Tag Archives: fiction

GLOBAL BOOK REVIEWS

These global picture books and novels are placed in different countries. Reading stories from around the world will help students of all ages to both appreciate other cultures as well as recognize their own cultural backgrounds.

My Heart in Kenya by [Ruth  Beardsley]

My Heart in Kenya by Ruth Beardsley. This is a true story, in picture book format with photos, of a family living in a refugee camp and being selected to come to Canada. However, one person was not on their application and thus could not come. Nasteha was only two months when her family had to leave her behind in Kenya. This is the story of how, eventually, they were reunited. The photos give a good impression of life in a refugee camp and of a very real problem that effects many families. Written by an educator, the book has a website: www.myheartinkenya.ca with complementary resources. ISBN 978-1525-566-806

Tea Time Around The World by Denyse Waissbluth, illustrated by Chelsea O’Byrne. Who knew tea could be so fascinating! This colourful picture book has a main fictional text in large font, complemented by text in smaller font that gives nonfiction details about each country and their tea customs. From butter tea in Tibet to a Japanese tea ceremony – from English high tea to the modern bubble tea, this is a fun book to share and then have a tea party. ISBN 978-177164-601-7, Greystone Kids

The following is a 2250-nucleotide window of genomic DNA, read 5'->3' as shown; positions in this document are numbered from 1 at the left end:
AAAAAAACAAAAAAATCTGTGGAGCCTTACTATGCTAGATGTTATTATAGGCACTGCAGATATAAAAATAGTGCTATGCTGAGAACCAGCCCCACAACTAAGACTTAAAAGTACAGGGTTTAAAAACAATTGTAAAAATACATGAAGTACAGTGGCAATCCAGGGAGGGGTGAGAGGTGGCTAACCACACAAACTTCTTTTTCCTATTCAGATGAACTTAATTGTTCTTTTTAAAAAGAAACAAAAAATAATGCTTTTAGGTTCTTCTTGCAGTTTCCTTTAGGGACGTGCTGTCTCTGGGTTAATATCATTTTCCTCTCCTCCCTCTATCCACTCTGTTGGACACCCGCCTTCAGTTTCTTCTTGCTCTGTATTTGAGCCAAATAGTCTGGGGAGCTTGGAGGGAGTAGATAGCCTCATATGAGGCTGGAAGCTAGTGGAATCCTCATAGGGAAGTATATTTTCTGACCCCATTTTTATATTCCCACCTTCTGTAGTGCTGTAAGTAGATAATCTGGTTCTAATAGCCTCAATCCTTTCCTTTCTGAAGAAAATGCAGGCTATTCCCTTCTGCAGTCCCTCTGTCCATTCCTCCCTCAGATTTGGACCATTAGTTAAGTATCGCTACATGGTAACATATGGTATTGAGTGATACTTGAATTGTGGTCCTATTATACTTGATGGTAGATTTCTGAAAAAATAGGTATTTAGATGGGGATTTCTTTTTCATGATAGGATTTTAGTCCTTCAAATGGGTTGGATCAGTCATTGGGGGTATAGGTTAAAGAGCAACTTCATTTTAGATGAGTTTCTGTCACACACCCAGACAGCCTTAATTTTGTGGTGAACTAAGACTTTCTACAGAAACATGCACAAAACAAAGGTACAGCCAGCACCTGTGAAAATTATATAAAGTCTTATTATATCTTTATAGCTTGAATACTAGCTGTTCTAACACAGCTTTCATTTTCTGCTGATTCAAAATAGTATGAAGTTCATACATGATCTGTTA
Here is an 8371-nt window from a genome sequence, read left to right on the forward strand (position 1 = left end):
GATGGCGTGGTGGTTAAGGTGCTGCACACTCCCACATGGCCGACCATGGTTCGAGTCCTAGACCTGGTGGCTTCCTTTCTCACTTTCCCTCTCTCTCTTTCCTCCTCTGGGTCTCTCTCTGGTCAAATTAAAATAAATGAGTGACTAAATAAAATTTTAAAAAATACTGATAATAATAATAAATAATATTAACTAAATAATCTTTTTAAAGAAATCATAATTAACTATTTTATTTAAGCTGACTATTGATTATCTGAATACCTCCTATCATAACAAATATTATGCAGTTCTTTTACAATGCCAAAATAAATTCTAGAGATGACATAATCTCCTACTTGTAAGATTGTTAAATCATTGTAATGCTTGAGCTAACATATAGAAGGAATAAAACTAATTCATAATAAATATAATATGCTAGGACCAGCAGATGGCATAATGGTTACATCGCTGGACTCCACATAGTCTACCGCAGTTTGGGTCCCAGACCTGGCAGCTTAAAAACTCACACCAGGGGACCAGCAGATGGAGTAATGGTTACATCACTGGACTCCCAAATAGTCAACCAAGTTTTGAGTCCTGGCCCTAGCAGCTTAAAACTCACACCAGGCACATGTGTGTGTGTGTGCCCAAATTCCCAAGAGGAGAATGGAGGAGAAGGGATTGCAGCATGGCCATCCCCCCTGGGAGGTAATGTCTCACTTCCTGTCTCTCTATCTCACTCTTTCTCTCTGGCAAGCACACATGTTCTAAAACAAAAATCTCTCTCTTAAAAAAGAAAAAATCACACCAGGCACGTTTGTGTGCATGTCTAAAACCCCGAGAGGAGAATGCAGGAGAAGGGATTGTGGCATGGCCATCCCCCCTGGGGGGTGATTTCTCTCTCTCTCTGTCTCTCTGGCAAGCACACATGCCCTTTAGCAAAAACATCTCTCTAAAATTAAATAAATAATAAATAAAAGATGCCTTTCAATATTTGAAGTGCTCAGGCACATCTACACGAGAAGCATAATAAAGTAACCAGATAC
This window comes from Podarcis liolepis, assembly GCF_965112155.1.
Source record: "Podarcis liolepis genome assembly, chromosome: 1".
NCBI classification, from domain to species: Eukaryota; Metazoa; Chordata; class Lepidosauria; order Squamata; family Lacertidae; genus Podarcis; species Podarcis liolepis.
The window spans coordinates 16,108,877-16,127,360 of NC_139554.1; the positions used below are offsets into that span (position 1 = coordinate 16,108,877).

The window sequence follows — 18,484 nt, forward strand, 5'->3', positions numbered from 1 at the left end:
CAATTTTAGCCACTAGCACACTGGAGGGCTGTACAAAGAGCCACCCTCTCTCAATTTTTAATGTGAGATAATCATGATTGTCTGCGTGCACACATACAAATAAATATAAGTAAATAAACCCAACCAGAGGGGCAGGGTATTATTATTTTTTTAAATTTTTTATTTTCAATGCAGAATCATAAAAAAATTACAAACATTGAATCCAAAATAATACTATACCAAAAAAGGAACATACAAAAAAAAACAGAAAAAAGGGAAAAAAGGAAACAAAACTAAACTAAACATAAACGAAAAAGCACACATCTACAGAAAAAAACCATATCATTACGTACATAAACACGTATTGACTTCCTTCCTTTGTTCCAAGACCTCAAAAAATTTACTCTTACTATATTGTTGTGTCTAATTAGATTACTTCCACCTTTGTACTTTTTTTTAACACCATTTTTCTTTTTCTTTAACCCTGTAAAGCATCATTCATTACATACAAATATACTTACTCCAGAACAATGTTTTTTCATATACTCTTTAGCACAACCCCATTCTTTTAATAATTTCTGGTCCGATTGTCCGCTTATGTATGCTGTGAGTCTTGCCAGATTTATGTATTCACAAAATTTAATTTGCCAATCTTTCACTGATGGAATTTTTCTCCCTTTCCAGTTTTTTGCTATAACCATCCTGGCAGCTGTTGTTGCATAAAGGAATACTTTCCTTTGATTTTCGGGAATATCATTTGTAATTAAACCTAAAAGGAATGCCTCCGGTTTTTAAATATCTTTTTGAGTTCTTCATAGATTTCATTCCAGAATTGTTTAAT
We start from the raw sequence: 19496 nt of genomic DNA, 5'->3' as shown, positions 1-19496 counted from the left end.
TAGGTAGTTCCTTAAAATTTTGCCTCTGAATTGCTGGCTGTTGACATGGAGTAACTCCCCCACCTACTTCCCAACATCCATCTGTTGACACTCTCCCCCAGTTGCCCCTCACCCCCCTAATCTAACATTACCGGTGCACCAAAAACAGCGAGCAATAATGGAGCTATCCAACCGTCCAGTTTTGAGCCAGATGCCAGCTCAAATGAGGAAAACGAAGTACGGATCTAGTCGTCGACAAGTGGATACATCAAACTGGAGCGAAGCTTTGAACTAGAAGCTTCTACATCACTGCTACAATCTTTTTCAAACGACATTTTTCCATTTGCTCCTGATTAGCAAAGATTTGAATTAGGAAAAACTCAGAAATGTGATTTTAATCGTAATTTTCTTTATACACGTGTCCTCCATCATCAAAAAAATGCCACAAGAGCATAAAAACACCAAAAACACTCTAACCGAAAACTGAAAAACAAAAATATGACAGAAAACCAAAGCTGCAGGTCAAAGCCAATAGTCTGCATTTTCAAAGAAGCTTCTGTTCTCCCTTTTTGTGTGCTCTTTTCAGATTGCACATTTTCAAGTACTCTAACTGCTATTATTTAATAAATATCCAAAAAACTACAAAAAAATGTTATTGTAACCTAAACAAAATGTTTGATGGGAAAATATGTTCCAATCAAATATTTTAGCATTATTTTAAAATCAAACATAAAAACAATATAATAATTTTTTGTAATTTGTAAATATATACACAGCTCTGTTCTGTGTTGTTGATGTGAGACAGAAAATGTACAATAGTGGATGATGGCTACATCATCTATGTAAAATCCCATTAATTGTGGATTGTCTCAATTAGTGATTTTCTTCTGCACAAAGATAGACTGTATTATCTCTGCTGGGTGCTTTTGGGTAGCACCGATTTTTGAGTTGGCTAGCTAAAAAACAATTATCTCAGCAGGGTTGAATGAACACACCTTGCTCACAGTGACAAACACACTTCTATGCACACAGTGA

Travels in Cuba

Part of the Travels With My Family series, Travels in Cuba by Marie-Louise Gay and David Homel is the story of Charlie on a family holiday in Cuba. As they explore the country, Charlie meets kids, makes friends and learns things about Cuba. The book is sprinkled with words and expressions in Spanish. The series includes chapter books for Grades 2-5 about a variety of countries including Croatia, Mexico and France. ISBN 978-1-77306-347-8, Groundwood Books

The Camino Club by Kevin Craig. I read this teen novel as an e-book. It is a very realistic account of a group of juvenile delinquents – reminiscent of Ben Mikaelson’s Spirit Bear but for older students –  whose punishment for a variety of crimes, is to walk the Camino de Santiago in Spain with counsellors. Since the real experience is transforming, the fictional teens, too, are transformed by confronting each other, by confessing sins, by meeting new people and by the very act of walking a long distance trail. The teens’ foul language may be realistic in this setting but it almost turned me of off reading on. I’m glad I did, though, as the story gets gripping and you do want to know what happens to each teen in the end.  ISBN 978-1945053979, Duet Books

Placed not just in another part of the world, but also in a different era is The Day The Pirates Went Mad, a middle grade novel by Trevor Atkins.

The Day the Pirates Went Mad

This is a fictional story placed in the early 1700’s. The details about the ways of living, customs, food, clothing and especially ships is impressive. The story is well written so I could ‘see’ it unfold as Emma escaped a Bristol, UK orphanage and find her place on a ship that trades around the world. She sails to Africa and beyond, learning from the rest of the crew, often comprised of female sailors. The story is gripping – I couldn’t put it down. The author’s thorough research and knowledge of the topic and era truly bring the story to life. Any student interested in history and/or pirates will love this novel. 

ISBN 978-19894-5902-7, Silverpath Publishing. Check out www.emmasharpesadventures.com for teaching resources and behind-the-scenes.